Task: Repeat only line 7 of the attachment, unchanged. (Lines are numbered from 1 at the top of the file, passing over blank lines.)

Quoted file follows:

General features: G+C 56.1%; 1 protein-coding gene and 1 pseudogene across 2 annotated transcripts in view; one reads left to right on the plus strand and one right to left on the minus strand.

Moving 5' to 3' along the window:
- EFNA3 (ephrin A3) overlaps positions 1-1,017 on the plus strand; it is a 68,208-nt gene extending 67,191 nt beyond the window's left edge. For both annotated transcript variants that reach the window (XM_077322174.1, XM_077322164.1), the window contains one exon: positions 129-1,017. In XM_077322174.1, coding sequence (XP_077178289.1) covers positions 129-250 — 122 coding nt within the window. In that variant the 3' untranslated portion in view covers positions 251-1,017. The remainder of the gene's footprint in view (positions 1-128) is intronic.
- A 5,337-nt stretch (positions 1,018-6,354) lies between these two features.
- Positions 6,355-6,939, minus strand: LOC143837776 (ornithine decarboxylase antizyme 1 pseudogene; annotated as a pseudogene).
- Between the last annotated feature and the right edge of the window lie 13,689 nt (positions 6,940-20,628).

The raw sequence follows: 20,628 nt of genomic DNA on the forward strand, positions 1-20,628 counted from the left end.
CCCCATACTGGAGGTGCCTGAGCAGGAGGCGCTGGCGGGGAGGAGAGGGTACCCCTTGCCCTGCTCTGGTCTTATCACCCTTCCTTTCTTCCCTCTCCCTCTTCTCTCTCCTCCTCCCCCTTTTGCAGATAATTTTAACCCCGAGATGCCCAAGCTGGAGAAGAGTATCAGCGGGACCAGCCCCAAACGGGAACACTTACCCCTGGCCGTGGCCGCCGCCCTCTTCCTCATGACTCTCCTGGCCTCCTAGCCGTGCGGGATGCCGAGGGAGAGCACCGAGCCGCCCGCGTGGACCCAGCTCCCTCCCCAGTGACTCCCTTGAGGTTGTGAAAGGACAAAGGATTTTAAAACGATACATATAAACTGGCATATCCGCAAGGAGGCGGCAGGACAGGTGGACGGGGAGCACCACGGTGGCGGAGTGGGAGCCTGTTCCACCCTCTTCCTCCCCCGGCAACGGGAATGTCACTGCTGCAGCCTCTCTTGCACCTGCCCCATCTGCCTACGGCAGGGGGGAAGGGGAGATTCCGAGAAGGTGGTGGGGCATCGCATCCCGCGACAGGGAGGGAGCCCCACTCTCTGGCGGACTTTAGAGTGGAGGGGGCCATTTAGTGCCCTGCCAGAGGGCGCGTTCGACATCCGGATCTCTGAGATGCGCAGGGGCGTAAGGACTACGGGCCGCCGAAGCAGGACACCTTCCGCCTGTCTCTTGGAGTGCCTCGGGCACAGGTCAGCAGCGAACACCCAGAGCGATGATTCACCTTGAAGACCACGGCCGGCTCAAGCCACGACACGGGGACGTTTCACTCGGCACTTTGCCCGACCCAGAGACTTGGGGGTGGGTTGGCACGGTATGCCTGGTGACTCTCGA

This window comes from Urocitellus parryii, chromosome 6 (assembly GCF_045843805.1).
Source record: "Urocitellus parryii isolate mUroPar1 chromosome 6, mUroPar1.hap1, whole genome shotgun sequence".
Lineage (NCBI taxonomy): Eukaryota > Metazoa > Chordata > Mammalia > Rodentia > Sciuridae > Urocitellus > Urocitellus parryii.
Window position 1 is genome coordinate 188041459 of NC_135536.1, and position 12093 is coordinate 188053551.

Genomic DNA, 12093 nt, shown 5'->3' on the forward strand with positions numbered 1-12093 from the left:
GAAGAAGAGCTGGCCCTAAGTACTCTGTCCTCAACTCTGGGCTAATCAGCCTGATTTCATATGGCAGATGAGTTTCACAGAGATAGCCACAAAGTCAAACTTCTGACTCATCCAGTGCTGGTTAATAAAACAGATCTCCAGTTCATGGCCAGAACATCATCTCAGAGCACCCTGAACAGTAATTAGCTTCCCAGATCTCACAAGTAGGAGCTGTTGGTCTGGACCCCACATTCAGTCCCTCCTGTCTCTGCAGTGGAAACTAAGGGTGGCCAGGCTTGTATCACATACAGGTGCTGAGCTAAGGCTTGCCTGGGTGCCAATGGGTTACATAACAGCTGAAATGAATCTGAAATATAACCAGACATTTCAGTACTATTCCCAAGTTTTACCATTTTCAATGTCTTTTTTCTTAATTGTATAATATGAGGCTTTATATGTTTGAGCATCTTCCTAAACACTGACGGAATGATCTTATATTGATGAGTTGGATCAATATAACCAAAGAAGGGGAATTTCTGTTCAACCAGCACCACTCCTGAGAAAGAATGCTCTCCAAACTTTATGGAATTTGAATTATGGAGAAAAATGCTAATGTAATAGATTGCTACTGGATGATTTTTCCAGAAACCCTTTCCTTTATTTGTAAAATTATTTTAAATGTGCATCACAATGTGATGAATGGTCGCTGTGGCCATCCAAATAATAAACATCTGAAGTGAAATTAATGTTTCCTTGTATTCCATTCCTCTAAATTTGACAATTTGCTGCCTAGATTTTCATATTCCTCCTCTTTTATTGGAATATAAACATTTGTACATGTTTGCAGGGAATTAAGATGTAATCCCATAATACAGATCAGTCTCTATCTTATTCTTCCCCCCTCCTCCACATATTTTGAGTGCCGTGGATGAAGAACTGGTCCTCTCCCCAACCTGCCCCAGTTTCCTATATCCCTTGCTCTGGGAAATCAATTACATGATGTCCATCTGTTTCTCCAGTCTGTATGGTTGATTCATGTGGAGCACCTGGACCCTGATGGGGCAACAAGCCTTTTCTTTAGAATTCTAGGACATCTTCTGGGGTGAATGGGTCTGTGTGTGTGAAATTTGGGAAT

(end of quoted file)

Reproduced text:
The raw sequence follows: 20,628 nt of genomic DNA on the forward strand, positions 1-20,628 counted from the left end.